Archive for June, 2003

Here’s looking at you

June 25th, 2003 by dstmartin
 

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Everybody played with magnets when they were kids. Iron filings on a sheet of glass. Some engineers never stopped. Today on Engineering Works, we’ll look at how their grownup magnets help doctors figure out what’s wrong when you’re sick.

One of the hardest parts of treating people who are sick is figuring out what’s wrong with them. For centuries, doctors had no good way to find out what’s going on inside of us. X-rays are good at seeing our bones, but not so good at seeing other things.

That’s where MRI comes in. MRI, or magnetic resonance imaging, uses big magnets and powerful magnetic fields to help doctors see the softer parts of our bodies.

But how does MRI do that? It starts with atoms, those tiny particles that make up everything around us. Hydrogen atoms, to be exact. That’s important, because we’re almost all water and water is mostly hydrogen atoms. And, it just happens, hydrogen atoms are what makes MRIs work.

Here’s where it gets tricky, so pay attention. Like all other atoms, hydrogen atoms spin. Like billions of tiny tops, all spinning inside you. When the powerful magnetic field from an MRI machine hits them, they all line up and start spinning in the same direction. With me so far?

Okay. After all the atoms are lined up and spinning, the MRI operator changes things so that the magnetic field slides off the atoms, a thin layer at a time. When this happens, and the atoms stop spinning together, each one blinks out a signal that the MRI machine can record. Powerful computers process these little signals into images that look like fuzzy photographs. Medical specialists can interpret those images just like x-rays. Here’s looking at you, kid.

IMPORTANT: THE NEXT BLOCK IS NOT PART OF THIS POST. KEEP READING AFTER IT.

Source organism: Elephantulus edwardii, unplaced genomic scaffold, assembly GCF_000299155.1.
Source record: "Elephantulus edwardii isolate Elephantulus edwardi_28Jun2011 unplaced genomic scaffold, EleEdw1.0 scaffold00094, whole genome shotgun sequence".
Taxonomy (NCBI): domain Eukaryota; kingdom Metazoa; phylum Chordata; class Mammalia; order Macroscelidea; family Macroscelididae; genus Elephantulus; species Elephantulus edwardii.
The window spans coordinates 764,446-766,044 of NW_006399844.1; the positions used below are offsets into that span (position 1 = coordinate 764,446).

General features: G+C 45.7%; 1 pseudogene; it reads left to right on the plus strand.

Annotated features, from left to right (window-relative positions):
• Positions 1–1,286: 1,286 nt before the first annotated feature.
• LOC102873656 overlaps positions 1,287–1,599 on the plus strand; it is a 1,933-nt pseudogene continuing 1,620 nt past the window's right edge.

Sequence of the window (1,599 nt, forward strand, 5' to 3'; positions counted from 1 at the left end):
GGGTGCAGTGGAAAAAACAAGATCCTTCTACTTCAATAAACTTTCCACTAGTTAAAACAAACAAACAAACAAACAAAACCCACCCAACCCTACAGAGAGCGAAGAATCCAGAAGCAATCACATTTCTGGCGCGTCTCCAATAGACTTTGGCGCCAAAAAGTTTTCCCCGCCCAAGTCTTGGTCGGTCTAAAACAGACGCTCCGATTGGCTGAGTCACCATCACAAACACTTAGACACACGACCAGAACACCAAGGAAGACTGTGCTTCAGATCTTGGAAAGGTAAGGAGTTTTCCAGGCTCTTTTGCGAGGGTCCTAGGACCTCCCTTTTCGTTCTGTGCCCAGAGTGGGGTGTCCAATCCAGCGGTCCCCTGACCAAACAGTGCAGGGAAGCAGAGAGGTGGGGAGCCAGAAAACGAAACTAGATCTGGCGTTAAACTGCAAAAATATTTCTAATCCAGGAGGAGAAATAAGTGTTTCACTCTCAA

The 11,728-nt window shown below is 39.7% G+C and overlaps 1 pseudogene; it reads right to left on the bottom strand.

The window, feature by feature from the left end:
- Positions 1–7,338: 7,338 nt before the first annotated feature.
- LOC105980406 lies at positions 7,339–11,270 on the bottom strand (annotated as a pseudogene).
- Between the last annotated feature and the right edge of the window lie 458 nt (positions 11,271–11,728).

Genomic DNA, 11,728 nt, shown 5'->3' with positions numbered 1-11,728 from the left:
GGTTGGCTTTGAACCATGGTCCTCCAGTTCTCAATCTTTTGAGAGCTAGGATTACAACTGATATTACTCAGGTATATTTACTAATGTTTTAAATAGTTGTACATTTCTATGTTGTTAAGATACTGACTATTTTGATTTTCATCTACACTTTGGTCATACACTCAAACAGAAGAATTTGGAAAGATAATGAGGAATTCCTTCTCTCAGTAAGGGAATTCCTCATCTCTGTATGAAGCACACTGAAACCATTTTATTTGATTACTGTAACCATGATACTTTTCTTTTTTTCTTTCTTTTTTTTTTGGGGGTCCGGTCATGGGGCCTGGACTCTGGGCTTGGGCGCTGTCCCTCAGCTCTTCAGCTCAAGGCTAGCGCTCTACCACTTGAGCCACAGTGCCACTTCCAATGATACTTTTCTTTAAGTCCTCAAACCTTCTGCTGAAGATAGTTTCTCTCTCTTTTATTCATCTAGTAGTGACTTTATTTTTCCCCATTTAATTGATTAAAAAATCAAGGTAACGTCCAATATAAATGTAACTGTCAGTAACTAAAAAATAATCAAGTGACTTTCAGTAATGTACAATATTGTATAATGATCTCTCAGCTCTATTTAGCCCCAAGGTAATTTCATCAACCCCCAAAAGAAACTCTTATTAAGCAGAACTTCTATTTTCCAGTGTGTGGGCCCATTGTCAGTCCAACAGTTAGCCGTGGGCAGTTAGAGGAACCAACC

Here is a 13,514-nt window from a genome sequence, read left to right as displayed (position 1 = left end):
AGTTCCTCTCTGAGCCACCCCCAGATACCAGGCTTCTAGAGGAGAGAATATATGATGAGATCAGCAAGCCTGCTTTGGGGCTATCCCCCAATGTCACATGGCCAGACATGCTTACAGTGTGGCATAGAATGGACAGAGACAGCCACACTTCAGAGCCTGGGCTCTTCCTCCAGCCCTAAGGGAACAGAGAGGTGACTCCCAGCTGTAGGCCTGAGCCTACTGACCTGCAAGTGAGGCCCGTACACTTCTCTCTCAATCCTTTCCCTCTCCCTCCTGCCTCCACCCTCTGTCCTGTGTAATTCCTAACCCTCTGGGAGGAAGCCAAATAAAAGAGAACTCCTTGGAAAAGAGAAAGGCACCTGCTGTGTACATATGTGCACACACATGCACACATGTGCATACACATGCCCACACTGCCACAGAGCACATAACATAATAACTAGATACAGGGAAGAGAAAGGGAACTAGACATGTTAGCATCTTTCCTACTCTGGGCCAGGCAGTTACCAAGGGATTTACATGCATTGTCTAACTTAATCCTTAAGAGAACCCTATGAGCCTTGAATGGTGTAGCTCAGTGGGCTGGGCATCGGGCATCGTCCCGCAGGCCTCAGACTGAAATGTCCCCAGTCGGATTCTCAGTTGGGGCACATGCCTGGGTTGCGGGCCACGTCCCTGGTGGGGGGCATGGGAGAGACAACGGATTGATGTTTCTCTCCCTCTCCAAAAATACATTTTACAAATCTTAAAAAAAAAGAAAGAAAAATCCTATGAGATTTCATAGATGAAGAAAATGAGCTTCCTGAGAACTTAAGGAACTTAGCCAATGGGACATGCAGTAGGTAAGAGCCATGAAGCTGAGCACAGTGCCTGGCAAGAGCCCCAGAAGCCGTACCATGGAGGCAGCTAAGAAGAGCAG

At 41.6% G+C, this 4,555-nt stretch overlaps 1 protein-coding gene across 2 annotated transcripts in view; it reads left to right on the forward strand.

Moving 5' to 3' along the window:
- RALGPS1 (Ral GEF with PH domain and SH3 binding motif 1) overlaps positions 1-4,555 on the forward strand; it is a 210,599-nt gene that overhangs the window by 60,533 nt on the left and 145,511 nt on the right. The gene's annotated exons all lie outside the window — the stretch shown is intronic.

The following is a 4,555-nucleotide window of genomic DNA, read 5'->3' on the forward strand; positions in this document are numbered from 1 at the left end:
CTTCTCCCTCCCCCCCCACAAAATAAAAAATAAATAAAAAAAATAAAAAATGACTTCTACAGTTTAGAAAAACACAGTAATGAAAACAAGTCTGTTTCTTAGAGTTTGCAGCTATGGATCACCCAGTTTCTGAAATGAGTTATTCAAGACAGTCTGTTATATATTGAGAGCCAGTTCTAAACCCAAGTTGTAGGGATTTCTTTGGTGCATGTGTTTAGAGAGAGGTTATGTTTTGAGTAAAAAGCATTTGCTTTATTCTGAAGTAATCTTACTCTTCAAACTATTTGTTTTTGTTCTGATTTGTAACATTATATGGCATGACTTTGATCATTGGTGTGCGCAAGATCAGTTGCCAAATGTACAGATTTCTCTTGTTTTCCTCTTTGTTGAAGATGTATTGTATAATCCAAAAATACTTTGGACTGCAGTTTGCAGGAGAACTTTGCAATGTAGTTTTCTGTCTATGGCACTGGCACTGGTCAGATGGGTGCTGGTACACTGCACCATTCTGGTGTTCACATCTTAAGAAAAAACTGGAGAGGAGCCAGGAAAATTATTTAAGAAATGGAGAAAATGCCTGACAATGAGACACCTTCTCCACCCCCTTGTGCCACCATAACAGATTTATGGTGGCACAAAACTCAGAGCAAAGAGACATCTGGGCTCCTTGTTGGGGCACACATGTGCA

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Nanomachines

June 18th, 2003 by dstmartin

Everybody’s talking about paying attention to the big picture. Today on Engineering Works, we’re going to sketch out some of the tiniest pictures you can imagine.

The big picture is okay, but for some engineers, the tiniest picture you can imagine is what’s important.

The tiny picture these engineers are peering into is full of atoms and molecules. They’re using those atoms and molecules to build things: tiny machines that can do things for us. It’s called nano-technology.

Nanotechnology is going to be important to you. What if your windows cleaned themselves? How about a computer screen thin as a sheet of paper? Tear a tendon? A smart splint tells the cells to heal. Nano-technology can make it happen.

Far-fetched? Not really. Except for the computer screen, all these things are here now. And that’s coming soon. Engineers working in nanotechnology use atoms and molecules to build real-world machines. We’re talking really small engineering here – these parts are about 100-80-thousandths of a human hair across.

Nanotechnology has been around science fiction and Star Trek forever. But it’s not make-believe any more. And in 10 years or so – just like the Internet – nanotechnology will be part of our culture.

This “nano-cultureâ€? will include devices like molecule-size “nanobots,” that seek out and cure disease in our bloodstreams. Nano-machines already exist. A nano-guitar built in 1997 can even be played. So, be on the lookout for more nanotechnology benefits. But look really close.